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What Is Working Capital & How Do You Calculate It?

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Susan Guillory

Susan Guillory

Updated August 31, 2021
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What Is Working Capital & How Do You Calculate It?
There are many ways you might run into the term “working capital.”If you’ve just started managing your business’s finances, this is one of those unfamiliar terms you’re likely to encounter, like calculating cash flow or creating balance sheets. Or maybe you’re applying for small business loans, and the lender wants to know what your working capital looks like.So, what is working capital? Why is it important? How much should you have?Before you start panicking, take a deep breath. This term is quite straightforward, as you’ll see when we walk through it. Working capital is, in a nutshell, the difference between your business’s current assets and its current liabilities. It measures how much liquid capital you have available after your current liabilities are paid. It can be calculated as a simple dollar total but knowing how to calculate working capital ratio can also be useful, depending on what you need the metric for. We’ll go through what you need to know.

What Is Working Capital?

Now that you know that working capital involves the difference between your business’s current assets and liabilities, let’s dive deeper into what assets and liabilities actually mean.Your current assets can include:
  • Cash in checking and savings accounts
  • Mutual funds, bonds, stocks, and exchange-traded funds (ETFs)
  • Inventory
  • Accounts receivable
Basically, an asset is anything that could be turned into cash within the year.Your current liabilities can include:
  • Accounts payable
  • Rent
  • Utilities
  • Supplies
  • Loan payments
  • Taxes
Current liabilities are limited to those that can be paid off within a year, too, rather than longer-term debt.Working capital (or, as it’s sometimes called, net working capital) is the difference between your business’s current assets and liabilities. As such, it’s a measure of liquidity. Your working capital is the money that you have at hand and can use for expenses that come upAnother reason why understanding and calculating your working capital is so important? If you’re applying for loans, you may be asked what your working capital is. That’s because lenders want to see how risky you are to lend to. They want to see that you have enough working capital to make payments on your loan.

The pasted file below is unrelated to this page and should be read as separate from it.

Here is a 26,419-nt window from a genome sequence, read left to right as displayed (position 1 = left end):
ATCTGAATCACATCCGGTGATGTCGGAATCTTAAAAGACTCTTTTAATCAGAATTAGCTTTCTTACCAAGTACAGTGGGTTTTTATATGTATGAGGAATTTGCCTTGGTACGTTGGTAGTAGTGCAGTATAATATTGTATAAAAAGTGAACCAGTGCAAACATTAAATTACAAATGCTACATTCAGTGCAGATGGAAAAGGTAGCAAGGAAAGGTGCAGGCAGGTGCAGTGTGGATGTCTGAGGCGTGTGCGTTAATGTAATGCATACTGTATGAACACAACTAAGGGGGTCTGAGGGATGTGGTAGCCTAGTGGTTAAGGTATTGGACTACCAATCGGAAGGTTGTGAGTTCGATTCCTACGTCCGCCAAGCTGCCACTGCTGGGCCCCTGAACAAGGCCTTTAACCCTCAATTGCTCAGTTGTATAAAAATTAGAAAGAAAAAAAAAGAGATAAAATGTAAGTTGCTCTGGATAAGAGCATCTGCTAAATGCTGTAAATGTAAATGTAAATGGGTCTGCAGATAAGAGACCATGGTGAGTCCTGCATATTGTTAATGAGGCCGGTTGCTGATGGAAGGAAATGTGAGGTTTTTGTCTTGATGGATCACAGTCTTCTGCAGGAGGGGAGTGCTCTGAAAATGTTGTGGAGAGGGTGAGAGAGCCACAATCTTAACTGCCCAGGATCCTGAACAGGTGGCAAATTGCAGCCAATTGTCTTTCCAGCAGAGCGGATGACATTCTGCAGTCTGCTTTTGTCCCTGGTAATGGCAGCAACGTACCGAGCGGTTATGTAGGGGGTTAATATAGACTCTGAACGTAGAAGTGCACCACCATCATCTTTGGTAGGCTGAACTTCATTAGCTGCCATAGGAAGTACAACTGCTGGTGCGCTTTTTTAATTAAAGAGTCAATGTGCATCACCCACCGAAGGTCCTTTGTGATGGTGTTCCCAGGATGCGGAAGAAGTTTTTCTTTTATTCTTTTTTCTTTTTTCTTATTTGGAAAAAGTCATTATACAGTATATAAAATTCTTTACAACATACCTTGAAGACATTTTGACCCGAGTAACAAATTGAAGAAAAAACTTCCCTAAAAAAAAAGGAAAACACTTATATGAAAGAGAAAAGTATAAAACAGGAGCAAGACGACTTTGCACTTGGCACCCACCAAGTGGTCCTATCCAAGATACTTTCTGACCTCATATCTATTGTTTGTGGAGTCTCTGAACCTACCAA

Formula for Working Capital

Depending on why you’re figuring out your working capital, there are several ways to calculate it. If you want to know how much working capital you have as a cash figure, rather than a ratio, you simply subtract liabilities from assets. That way you get a dollar value for the liquid assets you’d have available after paying off current liabilities.Start by adding up your current assets.Then, separately, add up your current liabilities.Then use the following formula. Current assets - Current liabilities = Working capitalSo let’s say, for example, that your company has $300,000 in current assets and $100,000 in current liabilities. Then the following would be your calculation:$300,000 - $100,000 = $200,000

Adjustments to the Working Capital Formula

You can also use this formula:Accounts receivable + Inventory - Accounts payable = Working capitalIn this case, let’s say you have $150,000 that’s owed to you by your clients and $150,000 in inventory, and you owe $100,000 to suppliers, your working capital is $200,000. ($150,000 + $150,000) - $100,000 = $200,000

How to Figure Out Working Capital Ratio

Now let’s look at how to calculate the working capital ratio (also called current ratio). This is a way to look at how much you have in current assets in comparison to how much you have in current liabilities. Quite simply, it involves dividing your business’s current assets by its current liabilities.Start by adding up your current assets.Then, separately, add up your current liabilities.Current assets / Current liabilities = Working capital ratioIt may help to look at an example. Let’s say, again, that your business has $300,000 in assets, and $100,000 in liabilities.So to calculate your working capital ratio, you would do the following:$300,000 / 100,000 = 3A working capital ratio greater than one says that your current assets are greater than liabilities (something likely to appeal to lenders or investors). The higher the ratio, the better, since you have high liquidity. If you were, for example, to take out a cash flow loan, you might qualify for a lower interest rate, since your working capital ratio is high enough to indicate to lenders that you can afford to pay off the loan.